By Kathryn M. Miller
As a new school year gets underway, many students are excited to be back in classrooms and among their peers. For others, however, back-to-school can bring with it anxiety, and even dread. And while parents may do their best to help, in this topsy-turvy world where even the adults are grappling with each new wave of change, the question looms: Are the kids alright?
In 2021, the U.S. Surgeon General issued an advisory highlighting the urgent need to address a mental health crisis among youth. Even before the COVID-19 pandemic, mental health challenges were the leading cause of disability and poor life outcomes in young people, with up to 1 in 5 children ages 3 to 17 in the U.S. with a reported mental, emotional, developmental or behavioral disorder.
The good news is that there is hope, and there is help, says Cami Taylor, lead social worker for the Phoenix Union High School District (PXU).
Taylor is tasked with providing consultation and guidance to the team of 35 full-time social workers within PXU. She has been with the district for 14 years, spending 10 years as a social worker at one high school, and the last three years as lead social worker. And in that time, she has witnessed a major increase in anxiety and depression in students, particularly since the onset of the pandemic.
“Astronomically, it has increased,” she said. “We were in closure for quite some time and then we came back full time in person last year and through the data that the social workers keep through their documentation, and through our general monthly meetings and individual consultations, they’ve reported extremely significant increase in both anxiety and depression across the board in all of our schools.”
She says that there are multiple factors at play, but the pandemic has wreaked havoc, beginning with grief and loss.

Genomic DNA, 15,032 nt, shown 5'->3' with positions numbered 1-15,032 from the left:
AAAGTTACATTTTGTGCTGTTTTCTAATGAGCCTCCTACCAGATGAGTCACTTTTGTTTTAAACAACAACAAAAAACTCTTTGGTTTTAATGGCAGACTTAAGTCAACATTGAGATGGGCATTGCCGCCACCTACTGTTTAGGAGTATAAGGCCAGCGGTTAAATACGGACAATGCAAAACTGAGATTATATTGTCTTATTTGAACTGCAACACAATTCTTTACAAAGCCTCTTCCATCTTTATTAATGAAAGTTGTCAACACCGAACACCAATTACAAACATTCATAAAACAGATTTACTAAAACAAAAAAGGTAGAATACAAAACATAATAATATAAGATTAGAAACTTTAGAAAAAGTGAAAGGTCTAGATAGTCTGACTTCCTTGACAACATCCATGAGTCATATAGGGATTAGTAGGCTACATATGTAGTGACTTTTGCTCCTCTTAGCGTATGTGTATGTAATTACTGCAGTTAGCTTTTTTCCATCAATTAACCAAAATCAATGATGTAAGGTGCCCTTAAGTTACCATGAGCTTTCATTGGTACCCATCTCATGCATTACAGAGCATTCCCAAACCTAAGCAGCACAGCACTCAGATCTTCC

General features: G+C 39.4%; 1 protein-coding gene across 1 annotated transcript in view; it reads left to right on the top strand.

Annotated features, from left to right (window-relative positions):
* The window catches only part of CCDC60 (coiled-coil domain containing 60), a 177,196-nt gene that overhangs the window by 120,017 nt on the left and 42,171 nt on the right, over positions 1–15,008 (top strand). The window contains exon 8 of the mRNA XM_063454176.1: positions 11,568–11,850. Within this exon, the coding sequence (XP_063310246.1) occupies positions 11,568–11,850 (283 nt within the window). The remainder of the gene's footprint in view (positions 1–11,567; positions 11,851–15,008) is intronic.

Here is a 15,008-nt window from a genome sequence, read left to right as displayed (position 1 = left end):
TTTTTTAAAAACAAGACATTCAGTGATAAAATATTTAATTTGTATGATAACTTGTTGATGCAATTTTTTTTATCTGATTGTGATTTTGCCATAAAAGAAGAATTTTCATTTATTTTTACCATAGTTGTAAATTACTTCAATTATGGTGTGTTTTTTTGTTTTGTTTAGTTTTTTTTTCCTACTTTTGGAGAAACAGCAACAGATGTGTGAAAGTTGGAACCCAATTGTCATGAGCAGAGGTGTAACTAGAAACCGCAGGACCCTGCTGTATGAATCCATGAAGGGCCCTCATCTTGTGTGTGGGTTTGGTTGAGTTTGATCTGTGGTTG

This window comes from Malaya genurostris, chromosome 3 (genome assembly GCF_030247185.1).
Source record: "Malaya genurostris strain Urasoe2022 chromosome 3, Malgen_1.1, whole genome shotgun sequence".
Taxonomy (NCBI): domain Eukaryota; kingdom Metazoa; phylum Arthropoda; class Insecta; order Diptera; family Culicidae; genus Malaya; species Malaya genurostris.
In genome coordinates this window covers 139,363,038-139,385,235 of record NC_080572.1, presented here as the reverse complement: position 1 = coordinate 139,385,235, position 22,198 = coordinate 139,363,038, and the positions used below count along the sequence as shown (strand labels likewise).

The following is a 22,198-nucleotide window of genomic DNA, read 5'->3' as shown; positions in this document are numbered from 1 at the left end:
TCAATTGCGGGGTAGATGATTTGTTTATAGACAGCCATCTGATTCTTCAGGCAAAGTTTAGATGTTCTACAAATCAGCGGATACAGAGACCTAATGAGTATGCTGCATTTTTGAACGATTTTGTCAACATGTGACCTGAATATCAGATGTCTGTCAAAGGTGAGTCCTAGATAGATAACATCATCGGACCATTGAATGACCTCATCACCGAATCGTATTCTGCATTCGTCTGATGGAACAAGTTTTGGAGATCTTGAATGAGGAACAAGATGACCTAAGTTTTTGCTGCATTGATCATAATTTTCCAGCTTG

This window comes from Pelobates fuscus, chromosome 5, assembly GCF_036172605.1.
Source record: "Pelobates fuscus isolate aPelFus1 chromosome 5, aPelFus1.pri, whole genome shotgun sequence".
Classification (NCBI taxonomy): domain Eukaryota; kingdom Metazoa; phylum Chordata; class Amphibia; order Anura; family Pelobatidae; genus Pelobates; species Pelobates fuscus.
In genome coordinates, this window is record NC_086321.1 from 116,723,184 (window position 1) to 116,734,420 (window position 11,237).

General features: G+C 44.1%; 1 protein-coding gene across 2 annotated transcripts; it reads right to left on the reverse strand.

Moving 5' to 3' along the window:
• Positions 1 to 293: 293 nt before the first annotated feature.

“We have students and families who suffered significant death and loss due to COVID-19.”
There also is loss of social connection and the difficulties of virtual learning, dealing with learning gaps and readjusting to going back to school.
“We had freshmen that started last year who basically lost their entire middle school or junior high experience. They went from sixth grade to freshman in high school without the transition that they normally would experience.”
“Then we have all of the constant, you know, social media and political issues going on,” she added. “And then in addition, the increase in violence, including school shootings. I think it’s just kind of the perfect storm to contribute to what the social workers reported has been a significant need for mental health support in the schools.”
While there is support at schools for students, there is a lot that parents can do to help their students. First and foremost is awareness, Taylor says. Also, keeping channels of communication open with regular check-ins, educating themselves on signs of anxiety and depression and being compassionate and understanding.
“As adults, we may be pressing through, and we all experience challenges, trauma things like that differently, and to recognize that oftentimes, teens don’t have the language or the means to really be able to openly communicate, ‘Hey, I’m depressed. I’m having anxiety.’ But oftentimes you have to really be compassionate and understanding and look at the behavior versus what they’re saying.”
And, of course, seek help if and when it is needed. Taylor said that there are excellent resources in the state, such as Valley Teen Lifeline (www.teenlifeline.org; 602-248-8336), and Terros Health (www.terroshealth.org/mobile-crisis; 1-800-631-1314). Nationally, the Substance Abuse and Mental Health Services Administration has a website (www.samhsa.gov) for parents and others to learn more about mental health issues. In addition, the National Suicide Prevention Lifeline is now 988 Suicide and Crisis Lifeline (www.988lifeline.org). The new mental health crisis hotline number launched July 16, allowing people to call, text, or chat 988 to be connected to trained Lifeline network counselors.
Sometimes, a voice of reassurance can make a difference, and to students, Taylor says, “Hang on and have hope that things can get better, and that there are people out there that care.”
She added that students, or adults for that matter, should never be ashamed to ask for help if they need it for themselves or someone that they care about.
“I think we all need help sometimes. Help is available and sometimes it just takes that first step to connect to someone.” And referring to herself and the multitude of other social workers and counselors out there she added, “That’s what we signed up to do every day, is to be there, be that person.”
Taylor offers some hope and encouragement to adults as well.
“It takes a long time to recover from the things that we’ve been through, but we can recover. You know, we’re resilient as a human race, so we just have to be there for each other.”